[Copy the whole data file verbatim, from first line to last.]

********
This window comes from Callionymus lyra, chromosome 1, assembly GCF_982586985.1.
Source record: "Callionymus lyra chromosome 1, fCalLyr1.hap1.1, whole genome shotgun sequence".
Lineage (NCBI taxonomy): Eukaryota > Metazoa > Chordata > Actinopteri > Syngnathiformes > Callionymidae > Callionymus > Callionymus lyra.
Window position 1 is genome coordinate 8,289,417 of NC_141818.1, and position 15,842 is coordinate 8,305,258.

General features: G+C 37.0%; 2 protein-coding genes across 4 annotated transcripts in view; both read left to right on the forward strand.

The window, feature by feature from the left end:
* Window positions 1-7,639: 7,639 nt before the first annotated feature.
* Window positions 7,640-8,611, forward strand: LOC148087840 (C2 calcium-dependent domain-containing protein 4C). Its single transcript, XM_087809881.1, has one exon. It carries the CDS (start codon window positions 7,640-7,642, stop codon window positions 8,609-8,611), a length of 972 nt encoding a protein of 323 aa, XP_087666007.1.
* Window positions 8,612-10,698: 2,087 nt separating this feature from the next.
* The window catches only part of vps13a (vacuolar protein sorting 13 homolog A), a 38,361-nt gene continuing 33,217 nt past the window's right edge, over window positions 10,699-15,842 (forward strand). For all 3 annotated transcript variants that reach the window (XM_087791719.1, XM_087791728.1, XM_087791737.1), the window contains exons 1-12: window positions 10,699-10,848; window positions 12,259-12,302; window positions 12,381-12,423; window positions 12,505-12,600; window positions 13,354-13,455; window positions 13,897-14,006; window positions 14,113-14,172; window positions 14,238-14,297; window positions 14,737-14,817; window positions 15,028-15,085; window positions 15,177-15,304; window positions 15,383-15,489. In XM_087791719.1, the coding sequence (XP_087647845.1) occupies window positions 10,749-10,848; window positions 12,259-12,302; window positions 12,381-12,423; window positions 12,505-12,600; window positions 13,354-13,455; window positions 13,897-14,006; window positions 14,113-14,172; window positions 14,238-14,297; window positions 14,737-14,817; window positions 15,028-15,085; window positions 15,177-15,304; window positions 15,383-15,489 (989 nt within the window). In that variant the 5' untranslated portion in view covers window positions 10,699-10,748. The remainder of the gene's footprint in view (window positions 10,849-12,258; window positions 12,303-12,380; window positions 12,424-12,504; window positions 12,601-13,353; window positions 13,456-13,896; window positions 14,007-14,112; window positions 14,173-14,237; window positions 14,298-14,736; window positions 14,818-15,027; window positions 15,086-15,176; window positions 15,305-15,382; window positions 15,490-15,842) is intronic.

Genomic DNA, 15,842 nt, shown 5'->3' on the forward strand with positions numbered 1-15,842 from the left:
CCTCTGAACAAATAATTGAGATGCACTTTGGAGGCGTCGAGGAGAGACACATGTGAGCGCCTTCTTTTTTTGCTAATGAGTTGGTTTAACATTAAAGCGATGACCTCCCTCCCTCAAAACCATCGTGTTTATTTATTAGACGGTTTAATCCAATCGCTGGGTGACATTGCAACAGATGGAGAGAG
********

This window comes from Callionymus lyra, chromosome 1, assembly GCF_982586985.1.
Source record: "Callionymus lyra chromosome 1, fCalLyr1.hap1.1, whole genome shotgun sequence".
Lineage (NCBI taxonomy): Eukaryota > Metazoa > Chordata > Actinopteri > Syngnathiformes > Callionymidae > Callionymus > Callionymus lyra.
Window position 1 is genome coordinate 8,289,417 of NC_141818.1, and position 15,842 is coordinate 8,305,258.

General features: G+C 37.0%; 2 protein-coding genes across 4 annotated transcripts in view; both read left to right on the forward strand.

The window, feature by feature from the left end:
* Window positions 1-7,639: 7,639 nt before the first annotated feature.
* Window positions 7,640-8,611, forward strand: LOC148087840 (C2 calcium-dependent domain-containing protein 4C). Its single transcript, XM_087809881.1, has one exon. It carries the CDS (start codon window positions 7,640-7,642, stop codon window positions 8,609-8,611), a length of 972 nt encoding a protein of 323 aa, XP_087666007.1.
* Window positions 8,612-10,698: 2,087 nt separating this feature from the next.
* The window catches only part of vps13a (vacuolar protein sorting 13 homolog A), a 38,361-nt gene continuing 33,217 nt past the window's right edge, over window positions 10,699-15,842 (forward strand). For all 3 annotated transcript variants that reach the window (XM_087791719.1, XM_087791728.1, XM_087791737.1), the window contains exons 1-12: window positions 10,699-10,848; window positions 12,259-12,302; window positions 12,381-12,423; window positions 12,505-12,600; window positions 13,354-13,455; window positions 13,897-14,006; window positions 14,113-14,172; window positions 14,238-14,297; window positions 14,737-14,817; window positions 15,028-15,085; window positions 15,177-15,304; window positions 15,383-15,489. In XM_087791719.1, the coding sequence (XP_087647845.1) occupies window positions 10,749-10,848; window positions 12,259-12,302; window positions 12,381-12,423; window positions 12,505-12,600; window positions 13,354-13,455; window positions 13,897-14,006; window positions 14,113-14,172; window positions 14,238-14,297; window positions 14,737-14,817; window positions 15,028-15,085; window positions 15,177-15,304; window positions 15,383-15,489 (989 nt within the window). In that variant the 5' untranslated portion in view covers window positions 10,699-10,748. The remainder of the gene's footprint in view (window positions 10,849-12,258; window positions 12,303-12,380; window positions 12,424-12,504; window positions 12,601-13,353; window positions 13,456-13,896; window positions 14,007-14,112; window positions 14,173-14,237; window positions 14,298-14,736; window positions 14,818-15,027; window positions 15,086-15,176; window positions 15,305-15,382; window positions 15,490-15,842) is intronic.

Genomic DNA, 15,842 nt, shown 5'->3' on the forward strand with positions numbered 1-15,842 from the left:
CCTCTGAACAAATAATTGAGATGCACTTTGGAGGCGTCGAGGAGAGACACATGTGAGCGCCTTCTTTTTTTGCTAATGAGTTGGTTTAACATTAAAGCGATGACCTCCCTCCCTCAAAACCATCGTGTTTATTTATTAGACGGTTTAATCCAATCGCTGGGTGACATTGCAACAGATGGAGAGAG